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Some of the greatest discoveries of all time came to fruition at the intersection between two ideas. Think about it: Peanut butter and jelly sandwiches, pajama jeans, and sporks … just to name a few.

This week, Instagram proved the power of cross-pollinating ideas once more when it announced the addition of live video on Instagram Stories and disappearing photos and videos in Instagram Direct.

If those new feature announcements look and feel a whole lot like the experiences you’re used to on Snapchat and Facebook Live, your instincts aren’t wrong. Instagram’s new features directly reflect a larger shift in the user’s desire to share content “freely and in the moment,” as explained in the official announcement. Download our complete guide to using Instagram for business and marketing here. While these features will be rolling out globally over the next few weeks, we wanted to make sure you were equipped with the know-how to start planning your strategy right now. Below, we’ll dive into each of the new features in detail, covering everything you need to know about what to expect, how to get started, and what this means for social media managers and marketers.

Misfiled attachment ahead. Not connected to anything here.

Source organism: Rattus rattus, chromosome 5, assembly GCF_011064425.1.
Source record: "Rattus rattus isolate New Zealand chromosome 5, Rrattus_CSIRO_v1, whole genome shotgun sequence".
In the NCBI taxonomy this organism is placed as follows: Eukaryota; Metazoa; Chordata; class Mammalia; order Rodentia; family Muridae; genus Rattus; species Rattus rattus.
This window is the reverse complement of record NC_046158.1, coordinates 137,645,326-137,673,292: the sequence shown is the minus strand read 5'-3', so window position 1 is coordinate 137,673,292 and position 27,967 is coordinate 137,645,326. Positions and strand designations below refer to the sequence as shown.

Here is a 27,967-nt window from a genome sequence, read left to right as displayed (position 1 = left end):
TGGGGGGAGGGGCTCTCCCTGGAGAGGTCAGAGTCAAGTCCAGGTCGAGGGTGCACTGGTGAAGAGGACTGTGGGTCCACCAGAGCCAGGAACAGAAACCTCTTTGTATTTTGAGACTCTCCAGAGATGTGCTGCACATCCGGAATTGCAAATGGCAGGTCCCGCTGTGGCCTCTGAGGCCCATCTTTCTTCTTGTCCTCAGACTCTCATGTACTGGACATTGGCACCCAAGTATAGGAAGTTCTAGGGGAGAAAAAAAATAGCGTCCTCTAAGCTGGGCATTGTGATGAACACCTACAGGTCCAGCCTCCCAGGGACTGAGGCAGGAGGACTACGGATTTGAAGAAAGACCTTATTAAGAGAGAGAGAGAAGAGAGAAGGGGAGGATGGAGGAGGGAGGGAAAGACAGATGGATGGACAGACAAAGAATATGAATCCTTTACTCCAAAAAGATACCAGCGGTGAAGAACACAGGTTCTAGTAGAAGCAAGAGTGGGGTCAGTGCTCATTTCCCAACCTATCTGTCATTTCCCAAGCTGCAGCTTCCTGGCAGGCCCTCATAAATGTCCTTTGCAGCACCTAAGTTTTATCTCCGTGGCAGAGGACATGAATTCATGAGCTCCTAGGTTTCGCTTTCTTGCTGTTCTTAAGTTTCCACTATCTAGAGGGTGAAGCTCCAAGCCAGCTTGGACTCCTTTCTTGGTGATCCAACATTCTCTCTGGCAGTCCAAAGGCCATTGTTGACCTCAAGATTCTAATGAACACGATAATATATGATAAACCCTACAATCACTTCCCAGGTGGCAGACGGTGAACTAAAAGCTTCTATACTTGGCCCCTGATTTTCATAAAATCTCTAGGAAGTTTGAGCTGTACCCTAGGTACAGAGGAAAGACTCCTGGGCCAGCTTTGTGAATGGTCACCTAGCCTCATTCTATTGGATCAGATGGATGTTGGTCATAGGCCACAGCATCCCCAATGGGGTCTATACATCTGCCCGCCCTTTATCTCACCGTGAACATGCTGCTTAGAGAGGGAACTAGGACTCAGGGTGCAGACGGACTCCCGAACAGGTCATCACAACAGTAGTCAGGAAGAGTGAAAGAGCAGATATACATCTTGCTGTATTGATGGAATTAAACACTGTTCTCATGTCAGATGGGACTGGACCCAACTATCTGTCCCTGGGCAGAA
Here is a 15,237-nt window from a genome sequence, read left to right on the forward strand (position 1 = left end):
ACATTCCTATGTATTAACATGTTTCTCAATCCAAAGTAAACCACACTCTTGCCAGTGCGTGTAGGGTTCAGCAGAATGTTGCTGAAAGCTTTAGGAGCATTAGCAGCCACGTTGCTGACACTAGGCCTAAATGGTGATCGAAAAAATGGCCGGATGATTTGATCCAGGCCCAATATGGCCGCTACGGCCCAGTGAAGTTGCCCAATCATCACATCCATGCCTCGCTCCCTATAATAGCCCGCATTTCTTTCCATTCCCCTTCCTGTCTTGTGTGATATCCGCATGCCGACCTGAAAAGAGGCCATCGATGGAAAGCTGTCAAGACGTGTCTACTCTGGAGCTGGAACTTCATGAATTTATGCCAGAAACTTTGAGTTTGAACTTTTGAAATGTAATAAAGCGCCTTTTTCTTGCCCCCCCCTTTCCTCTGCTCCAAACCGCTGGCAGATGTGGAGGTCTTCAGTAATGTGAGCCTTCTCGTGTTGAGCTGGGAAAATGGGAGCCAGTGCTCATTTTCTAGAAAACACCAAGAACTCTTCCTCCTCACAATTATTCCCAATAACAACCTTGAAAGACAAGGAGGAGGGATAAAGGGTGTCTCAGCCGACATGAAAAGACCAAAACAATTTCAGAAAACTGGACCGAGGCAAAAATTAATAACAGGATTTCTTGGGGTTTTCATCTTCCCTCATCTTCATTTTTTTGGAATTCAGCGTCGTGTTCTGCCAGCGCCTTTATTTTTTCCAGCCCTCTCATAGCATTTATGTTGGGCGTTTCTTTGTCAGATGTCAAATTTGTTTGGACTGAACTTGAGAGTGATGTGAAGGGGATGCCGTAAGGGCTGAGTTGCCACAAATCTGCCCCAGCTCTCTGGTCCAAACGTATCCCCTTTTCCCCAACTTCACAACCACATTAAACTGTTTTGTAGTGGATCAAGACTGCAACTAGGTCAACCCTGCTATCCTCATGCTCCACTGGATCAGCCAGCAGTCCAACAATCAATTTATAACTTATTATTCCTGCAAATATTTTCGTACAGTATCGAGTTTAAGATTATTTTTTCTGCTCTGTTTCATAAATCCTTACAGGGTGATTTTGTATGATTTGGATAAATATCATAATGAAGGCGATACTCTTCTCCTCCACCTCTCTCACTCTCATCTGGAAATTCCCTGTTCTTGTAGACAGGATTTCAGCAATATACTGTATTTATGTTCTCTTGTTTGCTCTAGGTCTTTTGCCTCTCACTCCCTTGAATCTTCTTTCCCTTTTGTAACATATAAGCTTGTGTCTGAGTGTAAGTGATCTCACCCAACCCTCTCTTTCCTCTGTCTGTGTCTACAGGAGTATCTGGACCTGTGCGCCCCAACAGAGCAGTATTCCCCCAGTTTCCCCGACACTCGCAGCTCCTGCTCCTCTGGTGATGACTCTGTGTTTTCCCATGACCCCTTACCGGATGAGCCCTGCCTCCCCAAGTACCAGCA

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What’s Different About Instagram’s New Features?

To answer the question that everyone is asking themselves right off the bat: Yes, the live content update does seem eerily similar to Facebook Live.

But there are actually some noteworthy differences that set Instagram’s live video feature apart. And from a technical standpoint, Instagram’s live content is better represented as a healthy mix between Facebook Live and Snapchat.

The key difference between live video on Instagram Stories and Facebook Live is that live Instagram video disappears once the publisher finishes the broadcast, creating the transient experience offered by Snapchat.

“It’s a bi-directional experience, and you only get that when you’re actually live with someone,” Instagram’s Head of Product Kevin Weil told Recode.